I recently attended an advance screening of the pilot for the new HBO limited series Big Little Lies ; an adaptation of Liane Moriarty’s novel of the same name. Just waiting in line and endeavoring to find a seat in the throng that showed up for the event was a character study opportunity in itself, but eventually viewers were seated and a brief thanks and announcement of the 7 episode series’ official television debut (Tonight, February 19th @ 8 PM CT) was issued.
Lights were dimmed and the pilot, written by David E. Kelley ( Ally McBeal, Chicago Hope, The Practice ) and directed by Jean-Marc Vallée (Dallas Buyer’s Club, Demolition, Wild), began. I had not read the book, so I was a blank slate for the story that unfolded before me. All I knew was that the lead cast was composed of talented women: Reese Witherspoon (Madeline Martha Mackenzie), Nicole Kidman (Celeste Wright), Shailene Woodley (Jane Chapman), Zoë Kravitz (Bonnie Carlson), and Laura Dern (Renata Klein). Vallée was expected to use his signature penchant for “exploring the edges of everyday suffering and struggle“ and Kelley was expected to take the raw materials of Moriarty’s novel and put them in his subversive yet anti-didactic, consciousness challenging recipe.
“Often we try to seduce the audience at the beginning that this is going to be fun, a romp or a ride, and then once the ride has begun, to reveal some serious subject matter for them to think about” – Levine, David E Kelley: The Man Behind Ally McBeal. p. 31
Vallée presents shadowy images of a masquerade party’s ruins and soon we learn that someone has died at that party. Minor characters give insight to our core cast via an interrogation about the apparent murder. We meet our core cast as mothers taking their 6 year-old children to orientation day of first grade. Young Jane Chapman and her son Ziggy are new to the affluent coastal Monterey, California. Shailene Woodley is endearing as always and draws the viewer into the plight of Jane. She is quickly befriended by Madeline Martha Mackenzie and Celeste Wright. Reese works her flawless type-A technique with some added depth in her portrayal of Mackenzie; she quickly conveys the hierarchy at work in the community of stay-at-home moms and working moms. Nicole Kidman is Celeste Wright, the mother of twin boys. Celeste is quiet and composed in a way that makes her frequently seem like a peaceful and beautiful painting, but just as it is in life, the viewer learns that she isn’t as carefree as the casual observer might assume. Laura Dern is Renata Klein, a successful working mom that occupies seats on corporate and school boards, but as powerful as she is, the power to be liked by all alludes her. Zoë Kravitz is the painfully likeable yogi Bonnie Carlson, she serves as the laid-back “earth-mother” contrast to the other “tiger-moms”.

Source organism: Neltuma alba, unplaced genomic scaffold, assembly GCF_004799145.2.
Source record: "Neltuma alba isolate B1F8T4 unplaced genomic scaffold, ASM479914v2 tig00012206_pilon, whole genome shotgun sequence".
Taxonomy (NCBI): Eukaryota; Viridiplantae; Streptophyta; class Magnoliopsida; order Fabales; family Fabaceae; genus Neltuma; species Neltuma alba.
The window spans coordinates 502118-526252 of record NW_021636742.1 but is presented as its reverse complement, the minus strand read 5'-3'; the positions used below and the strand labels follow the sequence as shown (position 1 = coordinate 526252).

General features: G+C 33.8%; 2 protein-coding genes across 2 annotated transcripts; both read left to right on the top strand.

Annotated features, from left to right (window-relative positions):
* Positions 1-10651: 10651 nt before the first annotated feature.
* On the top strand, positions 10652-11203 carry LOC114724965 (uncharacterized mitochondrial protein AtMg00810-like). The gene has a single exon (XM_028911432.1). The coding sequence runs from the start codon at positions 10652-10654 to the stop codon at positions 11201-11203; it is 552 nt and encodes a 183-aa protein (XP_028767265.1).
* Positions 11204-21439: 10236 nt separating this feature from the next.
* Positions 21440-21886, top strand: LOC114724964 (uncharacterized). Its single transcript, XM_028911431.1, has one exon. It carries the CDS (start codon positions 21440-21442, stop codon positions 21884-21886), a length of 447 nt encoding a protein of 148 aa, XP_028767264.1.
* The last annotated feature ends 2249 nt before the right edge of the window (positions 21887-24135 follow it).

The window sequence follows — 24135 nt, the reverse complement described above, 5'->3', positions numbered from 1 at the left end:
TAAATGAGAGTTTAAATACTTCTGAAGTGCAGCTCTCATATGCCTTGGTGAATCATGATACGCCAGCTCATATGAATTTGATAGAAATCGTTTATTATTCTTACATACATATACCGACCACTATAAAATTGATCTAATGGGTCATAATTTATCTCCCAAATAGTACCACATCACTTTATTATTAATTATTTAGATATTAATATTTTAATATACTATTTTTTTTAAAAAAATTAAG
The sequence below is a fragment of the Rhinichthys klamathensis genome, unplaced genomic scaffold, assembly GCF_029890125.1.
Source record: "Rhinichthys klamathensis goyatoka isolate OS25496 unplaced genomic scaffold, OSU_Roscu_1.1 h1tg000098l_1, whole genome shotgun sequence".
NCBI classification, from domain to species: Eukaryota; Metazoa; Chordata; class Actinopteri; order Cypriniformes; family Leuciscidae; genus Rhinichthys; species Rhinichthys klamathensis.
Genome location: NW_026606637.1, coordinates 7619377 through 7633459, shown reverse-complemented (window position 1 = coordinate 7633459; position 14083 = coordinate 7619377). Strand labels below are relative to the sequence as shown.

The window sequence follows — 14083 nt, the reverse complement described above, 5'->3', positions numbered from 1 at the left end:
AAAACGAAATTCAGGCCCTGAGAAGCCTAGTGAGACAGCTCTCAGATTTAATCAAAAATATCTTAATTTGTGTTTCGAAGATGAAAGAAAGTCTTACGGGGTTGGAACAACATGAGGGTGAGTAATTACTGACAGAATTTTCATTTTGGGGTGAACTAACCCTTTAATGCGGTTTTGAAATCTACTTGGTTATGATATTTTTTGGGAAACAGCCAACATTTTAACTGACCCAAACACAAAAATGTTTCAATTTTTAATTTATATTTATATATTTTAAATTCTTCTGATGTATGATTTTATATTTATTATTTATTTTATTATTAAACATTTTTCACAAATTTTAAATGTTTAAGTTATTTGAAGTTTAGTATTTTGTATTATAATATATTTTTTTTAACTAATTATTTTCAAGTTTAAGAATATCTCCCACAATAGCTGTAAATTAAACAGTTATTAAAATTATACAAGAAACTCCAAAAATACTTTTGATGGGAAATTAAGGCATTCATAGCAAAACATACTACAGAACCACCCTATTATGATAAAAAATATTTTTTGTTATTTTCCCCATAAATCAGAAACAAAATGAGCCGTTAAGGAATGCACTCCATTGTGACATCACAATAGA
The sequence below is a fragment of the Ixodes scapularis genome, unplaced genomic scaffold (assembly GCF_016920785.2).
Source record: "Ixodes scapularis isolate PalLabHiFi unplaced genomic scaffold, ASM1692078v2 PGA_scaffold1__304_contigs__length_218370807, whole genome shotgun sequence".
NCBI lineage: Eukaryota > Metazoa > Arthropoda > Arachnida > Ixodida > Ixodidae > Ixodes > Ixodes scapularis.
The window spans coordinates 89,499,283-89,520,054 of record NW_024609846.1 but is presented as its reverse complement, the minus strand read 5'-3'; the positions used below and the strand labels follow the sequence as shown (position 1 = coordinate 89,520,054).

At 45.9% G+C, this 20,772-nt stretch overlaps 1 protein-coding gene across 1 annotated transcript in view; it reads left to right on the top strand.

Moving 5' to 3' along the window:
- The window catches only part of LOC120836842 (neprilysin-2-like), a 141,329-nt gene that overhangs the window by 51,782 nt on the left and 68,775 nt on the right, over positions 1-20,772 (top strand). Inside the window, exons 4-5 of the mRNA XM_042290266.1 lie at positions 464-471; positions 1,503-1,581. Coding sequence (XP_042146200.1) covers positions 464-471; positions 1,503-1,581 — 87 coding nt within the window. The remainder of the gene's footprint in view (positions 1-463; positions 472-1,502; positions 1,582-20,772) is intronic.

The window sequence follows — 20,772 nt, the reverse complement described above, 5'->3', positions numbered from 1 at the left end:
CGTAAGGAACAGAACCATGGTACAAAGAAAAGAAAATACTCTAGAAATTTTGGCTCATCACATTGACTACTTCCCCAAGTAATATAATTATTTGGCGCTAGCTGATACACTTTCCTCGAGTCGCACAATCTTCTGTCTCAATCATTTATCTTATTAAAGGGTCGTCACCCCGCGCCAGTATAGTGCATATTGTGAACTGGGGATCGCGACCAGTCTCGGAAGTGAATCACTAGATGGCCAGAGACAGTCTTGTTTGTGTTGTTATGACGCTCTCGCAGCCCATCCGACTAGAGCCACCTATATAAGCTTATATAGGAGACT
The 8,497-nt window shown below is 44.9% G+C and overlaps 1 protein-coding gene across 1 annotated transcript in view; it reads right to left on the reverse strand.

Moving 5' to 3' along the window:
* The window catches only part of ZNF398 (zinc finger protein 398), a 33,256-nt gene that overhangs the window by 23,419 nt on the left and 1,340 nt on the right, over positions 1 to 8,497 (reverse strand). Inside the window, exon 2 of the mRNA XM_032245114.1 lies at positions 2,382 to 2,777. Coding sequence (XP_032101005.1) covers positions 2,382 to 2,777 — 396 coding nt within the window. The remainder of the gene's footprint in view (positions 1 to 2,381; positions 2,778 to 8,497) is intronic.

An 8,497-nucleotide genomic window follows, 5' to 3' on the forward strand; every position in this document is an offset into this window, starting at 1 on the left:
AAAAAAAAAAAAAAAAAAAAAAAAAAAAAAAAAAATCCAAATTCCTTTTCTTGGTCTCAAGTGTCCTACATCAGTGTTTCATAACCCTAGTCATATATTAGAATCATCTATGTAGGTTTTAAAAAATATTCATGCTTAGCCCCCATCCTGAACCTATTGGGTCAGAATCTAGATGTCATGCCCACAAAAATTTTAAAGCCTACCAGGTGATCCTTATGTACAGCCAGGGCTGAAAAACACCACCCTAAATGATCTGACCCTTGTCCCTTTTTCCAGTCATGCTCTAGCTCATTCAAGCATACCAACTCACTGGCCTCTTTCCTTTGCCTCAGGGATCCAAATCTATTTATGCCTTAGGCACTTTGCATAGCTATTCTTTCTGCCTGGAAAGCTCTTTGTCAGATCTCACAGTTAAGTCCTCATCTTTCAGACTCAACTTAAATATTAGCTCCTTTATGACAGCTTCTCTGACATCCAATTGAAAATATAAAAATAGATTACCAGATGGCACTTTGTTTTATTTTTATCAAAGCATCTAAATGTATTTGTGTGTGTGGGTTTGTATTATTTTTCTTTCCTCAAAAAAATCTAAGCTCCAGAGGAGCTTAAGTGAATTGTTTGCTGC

Kelley sets the table in this pilot and it’s an intriguing, lavish, quirky, and glossy spread with elements that I recognize and a few that leave me wondering how they will be utilized in the meal itself. It seems to be a down-to-earth farce, which can be very enjoyable, but while some might prefer such dramatic foreplay, I am an impatient millennial that would have been overjoyed for this miniseries to have been released for immediate binging. As it is I guess I, like Jane Chapman, will have to wait and see how things turn out in Monterey. The spread is too promising to miss.